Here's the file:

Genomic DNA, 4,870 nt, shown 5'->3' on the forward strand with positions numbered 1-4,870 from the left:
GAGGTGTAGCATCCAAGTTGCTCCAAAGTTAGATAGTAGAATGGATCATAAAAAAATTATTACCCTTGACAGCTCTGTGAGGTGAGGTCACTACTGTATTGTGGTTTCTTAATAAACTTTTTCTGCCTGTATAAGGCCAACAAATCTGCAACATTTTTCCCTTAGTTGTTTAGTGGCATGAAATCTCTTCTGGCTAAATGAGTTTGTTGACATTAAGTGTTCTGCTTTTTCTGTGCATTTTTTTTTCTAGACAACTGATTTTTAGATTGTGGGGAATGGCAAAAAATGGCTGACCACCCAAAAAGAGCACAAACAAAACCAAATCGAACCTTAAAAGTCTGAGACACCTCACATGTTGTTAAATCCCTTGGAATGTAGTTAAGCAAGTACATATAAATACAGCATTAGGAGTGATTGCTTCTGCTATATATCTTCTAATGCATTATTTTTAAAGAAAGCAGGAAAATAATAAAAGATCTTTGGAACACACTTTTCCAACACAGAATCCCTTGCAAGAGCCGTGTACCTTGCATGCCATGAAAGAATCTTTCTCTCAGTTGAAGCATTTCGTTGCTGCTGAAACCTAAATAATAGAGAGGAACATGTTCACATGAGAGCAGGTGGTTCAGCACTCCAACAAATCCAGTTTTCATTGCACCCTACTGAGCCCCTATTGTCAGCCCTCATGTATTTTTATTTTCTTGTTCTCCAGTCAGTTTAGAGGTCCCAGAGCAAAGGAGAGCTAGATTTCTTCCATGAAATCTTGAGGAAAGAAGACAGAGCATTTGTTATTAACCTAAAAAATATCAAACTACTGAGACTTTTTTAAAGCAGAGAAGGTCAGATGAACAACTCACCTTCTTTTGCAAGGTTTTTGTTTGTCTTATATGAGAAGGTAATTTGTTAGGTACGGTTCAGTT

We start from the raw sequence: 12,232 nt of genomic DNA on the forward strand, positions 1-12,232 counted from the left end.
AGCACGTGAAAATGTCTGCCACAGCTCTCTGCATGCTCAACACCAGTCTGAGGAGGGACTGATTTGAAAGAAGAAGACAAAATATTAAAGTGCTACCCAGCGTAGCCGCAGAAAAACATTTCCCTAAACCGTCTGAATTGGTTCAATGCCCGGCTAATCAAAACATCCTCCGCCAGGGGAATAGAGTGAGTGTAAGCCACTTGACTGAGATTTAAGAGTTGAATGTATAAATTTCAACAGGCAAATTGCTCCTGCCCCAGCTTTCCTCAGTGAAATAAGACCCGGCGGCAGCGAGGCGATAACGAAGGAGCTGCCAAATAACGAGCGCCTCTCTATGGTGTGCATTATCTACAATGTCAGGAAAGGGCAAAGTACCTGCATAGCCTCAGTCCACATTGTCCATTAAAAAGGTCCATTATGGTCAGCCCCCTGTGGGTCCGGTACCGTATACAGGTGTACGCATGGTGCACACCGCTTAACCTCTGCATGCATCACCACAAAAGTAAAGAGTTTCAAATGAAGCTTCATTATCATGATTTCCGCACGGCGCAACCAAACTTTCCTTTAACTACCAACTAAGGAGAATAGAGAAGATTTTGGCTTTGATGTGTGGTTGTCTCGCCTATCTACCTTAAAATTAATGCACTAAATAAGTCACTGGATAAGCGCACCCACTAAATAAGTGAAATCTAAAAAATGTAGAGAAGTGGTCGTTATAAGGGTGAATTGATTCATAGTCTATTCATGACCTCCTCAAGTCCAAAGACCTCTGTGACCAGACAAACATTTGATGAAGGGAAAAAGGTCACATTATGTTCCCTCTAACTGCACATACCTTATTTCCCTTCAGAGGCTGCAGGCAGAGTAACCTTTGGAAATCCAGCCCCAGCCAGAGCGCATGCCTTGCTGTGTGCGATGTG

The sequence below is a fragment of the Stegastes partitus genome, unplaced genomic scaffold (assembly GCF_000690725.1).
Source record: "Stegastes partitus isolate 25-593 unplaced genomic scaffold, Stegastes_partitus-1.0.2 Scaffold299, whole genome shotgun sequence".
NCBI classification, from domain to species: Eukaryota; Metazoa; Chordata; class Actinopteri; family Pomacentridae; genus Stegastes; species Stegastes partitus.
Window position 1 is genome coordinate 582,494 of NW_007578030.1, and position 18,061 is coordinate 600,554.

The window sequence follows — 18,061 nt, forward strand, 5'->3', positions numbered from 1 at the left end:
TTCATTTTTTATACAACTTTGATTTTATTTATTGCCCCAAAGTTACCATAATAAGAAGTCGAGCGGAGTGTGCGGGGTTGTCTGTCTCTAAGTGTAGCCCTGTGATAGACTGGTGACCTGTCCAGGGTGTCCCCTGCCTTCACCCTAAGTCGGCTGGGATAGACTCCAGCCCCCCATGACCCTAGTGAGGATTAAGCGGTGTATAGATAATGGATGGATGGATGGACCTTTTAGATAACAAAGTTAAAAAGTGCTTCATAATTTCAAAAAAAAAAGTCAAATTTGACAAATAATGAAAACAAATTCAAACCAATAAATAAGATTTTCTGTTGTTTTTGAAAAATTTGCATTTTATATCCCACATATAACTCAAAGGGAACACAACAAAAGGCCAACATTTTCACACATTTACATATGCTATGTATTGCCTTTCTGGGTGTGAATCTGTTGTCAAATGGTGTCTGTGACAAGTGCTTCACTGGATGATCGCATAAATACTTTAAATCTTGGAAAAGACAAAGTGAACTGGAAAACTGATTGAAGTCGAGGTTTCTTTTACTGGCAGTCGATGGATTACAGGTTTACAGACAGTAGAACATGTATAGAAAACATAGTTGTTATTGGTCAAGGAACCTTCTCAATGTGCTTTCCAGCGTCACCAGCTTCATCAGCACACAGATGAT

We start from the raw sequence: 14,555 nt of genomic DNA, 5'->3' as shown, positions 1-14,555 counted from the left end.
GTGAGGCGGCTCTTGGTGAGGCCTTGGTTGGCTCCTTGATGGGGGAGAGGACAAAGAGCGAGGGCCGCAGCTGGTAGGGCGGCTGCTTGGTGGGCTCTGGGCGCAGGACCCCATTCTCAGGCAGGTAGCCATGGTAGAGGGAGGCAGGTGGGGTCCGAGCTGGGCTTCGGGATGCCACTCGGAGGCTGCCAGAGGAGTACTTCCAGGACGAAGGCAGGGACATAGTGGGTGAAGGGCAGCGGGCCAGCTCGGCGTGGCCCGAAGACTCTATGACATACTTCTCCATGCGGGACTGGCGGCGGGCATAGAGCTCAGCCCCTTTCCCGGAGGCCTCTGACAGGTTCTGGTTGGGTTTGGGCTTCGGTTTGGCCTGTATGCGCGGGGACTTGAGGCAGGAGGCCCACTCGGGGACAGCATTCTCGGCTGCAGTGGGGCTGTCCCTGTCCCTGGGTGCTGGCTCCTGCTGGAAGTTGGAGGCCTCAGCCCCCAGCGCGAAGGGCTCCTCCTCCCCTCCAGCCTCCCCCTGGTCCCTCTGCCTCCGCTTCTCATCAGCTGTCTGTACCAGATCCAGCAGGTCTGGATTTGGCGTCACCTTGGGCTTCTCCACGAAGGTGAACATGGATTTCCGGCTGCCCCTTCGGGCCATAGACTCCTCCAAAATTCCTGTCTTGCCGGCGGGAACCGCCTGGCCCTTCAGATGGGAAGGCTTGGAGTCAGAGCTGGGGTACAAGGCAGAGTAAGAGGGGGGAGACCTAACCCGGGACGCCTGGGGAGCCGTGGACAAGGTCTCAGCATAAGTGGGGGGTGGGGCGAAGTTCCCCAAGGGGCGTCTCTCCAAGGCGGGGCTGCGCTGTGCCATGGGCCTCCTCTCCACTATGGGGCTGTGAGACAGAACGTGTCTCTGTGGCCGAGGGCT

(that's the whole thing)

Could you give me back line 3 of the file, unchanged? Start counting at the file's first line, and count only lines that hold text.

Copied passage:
We start from the raw sequence: 12,232 nt of genomic DNA on the forward strand, positions 1-12,232 counted from the left end.